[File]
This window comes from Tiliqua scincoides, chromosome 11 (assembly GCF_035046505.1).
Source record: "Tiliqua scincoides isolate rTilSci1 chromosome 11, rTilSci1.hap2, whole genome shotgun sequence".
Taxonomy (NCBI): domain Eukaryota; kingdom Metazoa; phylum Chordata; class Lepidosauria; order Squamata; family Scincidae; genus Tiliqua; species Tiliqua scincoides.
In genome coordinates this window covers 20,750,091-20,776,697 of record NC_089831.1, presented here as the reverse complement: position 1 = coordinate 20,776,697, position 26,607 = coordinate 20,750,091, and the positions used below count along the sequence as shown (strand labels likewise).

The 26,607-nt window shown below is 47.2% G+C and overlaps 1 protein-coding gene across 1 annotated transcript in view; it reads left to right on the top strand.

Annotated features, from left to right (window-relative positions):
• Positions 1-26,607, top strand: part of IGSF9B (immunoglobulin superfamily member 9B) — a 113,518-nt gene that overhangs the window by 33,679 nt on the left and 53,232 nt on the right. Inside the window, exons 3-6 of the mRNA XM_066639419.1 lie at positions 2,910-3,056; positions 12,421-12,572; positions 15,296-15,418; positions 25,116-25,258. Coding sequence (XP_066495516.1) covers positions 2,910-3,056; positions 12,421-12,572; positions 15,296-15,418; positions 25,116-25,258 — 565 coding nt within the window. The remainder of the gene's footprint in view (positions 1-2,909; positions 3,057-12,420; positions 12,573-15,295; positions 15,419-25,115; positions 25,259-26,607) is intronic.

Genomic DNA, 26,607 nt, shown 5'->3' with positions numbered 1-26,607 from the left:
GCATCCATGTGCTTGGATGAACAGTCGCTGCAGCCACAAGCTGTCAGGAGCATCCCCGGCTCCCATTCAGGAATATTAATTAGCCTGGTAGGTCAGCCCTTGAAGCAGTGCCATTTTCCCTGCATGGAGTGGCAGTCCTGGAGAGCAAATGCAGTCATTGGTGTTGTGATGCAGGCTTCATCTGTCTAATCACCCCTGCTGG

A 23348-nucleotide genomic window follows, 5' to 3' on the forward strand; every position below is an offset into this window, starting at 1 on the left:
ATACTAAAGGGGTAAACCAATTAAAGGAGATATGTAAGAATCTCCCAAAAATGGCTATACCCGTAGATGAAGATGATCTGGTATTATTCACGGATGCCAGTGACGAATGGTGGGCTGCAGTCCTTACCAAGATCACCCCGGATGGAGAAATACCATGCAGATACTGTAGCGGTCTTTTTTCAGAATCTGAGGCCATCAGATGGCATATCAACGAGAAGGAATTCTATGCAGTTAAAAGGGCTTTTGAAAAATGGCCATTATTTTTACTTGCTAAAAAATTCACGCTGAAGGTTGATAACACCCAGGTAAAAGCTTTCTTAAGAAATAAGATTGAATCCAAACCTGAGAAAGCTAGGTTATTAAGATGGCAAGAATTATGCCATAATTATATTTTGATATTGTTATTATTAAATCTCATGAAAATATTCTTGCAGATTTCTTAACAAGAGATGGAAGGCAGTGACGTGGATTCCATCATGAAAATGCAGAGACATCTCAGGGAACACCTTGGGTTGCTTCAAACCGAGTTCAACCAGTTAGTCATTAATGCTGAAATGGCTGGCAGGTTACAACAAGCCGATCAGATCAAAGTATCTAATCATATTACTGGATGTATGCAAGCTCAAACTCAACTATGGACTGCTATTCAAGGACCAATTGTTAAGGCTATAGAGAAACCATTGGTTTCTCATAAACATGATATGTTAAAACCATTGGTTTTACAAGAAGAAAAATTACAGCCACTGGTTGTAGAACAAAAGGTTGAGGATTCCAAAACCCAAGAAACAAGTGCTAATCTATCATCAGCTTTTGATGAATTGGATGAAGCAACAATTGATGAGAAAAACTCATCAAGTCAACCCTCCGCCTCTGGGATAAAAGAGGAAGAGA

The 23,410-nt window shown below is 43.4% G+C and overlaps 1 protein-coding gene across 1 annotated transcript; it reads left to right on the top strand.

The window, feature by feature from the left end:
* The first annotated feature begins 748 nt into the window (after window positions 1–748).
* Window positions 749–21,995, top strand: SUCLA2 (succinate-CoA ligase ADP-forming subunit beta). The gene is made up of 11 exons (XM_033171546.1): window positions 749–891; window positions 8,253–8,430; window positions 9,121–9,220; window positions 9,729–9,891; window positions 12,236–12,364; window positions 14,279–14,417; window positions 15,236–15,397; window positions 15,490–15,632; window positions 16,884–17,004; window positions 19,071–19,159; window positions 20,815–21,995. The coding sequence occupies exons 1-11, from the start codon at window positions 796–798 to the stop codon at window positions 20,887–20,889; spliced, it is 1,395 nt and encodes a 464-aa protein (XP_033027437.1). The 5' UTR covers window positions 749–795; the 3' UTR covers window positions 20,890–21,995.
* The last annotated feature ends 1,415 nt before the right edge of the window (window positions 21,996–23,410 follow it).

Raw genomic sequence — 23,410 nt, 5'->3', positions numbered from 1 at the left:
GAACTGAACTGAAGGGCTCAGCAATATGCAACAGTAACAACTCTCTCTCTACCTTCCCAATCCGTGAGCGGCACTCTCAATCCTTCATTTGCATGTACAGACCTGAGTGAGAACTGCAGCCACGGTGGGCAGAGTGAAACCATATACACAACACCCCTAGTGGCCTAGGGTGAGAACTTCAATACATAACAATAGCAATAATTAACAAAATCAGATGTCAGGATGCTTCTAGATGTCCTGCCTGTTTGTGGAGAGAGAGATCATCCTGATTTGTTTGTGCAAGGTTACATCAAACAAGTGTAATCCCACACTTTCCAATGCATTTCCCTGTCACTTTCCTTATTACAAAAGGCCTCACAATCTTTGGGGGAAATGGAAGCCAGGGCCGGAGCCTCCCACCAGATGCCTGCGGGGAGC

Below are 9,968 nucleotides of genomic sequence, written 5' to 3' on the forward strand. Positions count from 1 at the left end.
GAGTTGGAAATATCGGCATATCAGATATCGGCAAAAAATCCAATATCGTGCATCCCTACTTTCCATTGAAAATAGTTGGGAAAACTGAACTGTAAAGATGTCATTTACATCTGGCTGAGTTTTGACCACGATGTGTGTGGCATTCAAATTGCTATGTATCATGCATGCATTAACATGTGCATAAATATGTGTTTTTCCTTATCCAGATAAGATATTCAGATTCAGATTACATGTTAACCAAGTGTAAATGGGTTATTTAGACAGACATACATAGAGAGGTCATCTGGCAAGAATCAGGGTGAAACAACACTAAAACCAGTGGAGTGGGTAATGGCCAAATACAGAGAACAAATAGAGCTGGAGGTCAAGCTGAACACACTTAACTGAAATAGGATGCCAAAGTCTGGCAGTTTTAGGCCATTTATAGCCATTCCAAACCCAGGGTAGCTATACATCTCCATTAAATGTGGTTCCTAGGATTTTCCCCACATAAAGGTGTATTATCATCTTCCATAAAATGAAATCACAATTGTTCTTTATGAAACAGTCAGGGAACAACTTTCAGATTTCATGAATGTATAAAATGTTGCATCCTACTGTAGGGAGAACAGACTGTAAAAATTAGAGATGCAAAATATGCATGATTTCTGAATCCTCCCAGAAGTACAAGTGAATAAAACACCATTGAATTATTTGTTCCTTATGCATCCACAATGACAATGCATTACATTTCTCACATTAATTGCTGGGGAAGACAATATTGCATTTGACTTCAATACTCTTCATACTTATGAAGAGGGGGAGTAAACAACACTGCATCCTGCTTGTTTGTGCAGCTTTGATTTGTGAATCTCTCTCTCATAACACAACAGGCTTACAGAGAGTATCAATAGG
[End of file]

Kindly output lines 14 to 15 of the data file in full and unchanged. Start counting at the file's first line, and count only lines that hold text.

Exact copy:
* The first annotated feature begins 748 nt into the window (after window positions 1–748).
* Window positions 749–21,995, top strand: SUCLA2 (succinate-CoA ligase ADP-forming subunit beta). The gene is made up of 11 exons (XM_033171546.1): window positions 749–891; window positions 8,253–8,430; window positions 9,121–9,220; window positions 9,729–9,891; window positions 12,236–12,364; window positions 14,279–14,417; window positions 15,236–15,397; window positions 15,490–15,632; window positions 16,884–17,004; window positions 19,071–19,159; window positions 20,815–21,995. The coding sequence occupies exons 1-11, from the start codon at window positions 796–798 to the stop codon at window positions 20,887–20,889; spliced, it is 1,395 nt and encodes a 464-aa protein (XP_033027437.1). The 5' UTR covers window positions 749–795; the 3' UTR covers window positions 20,890–21,995.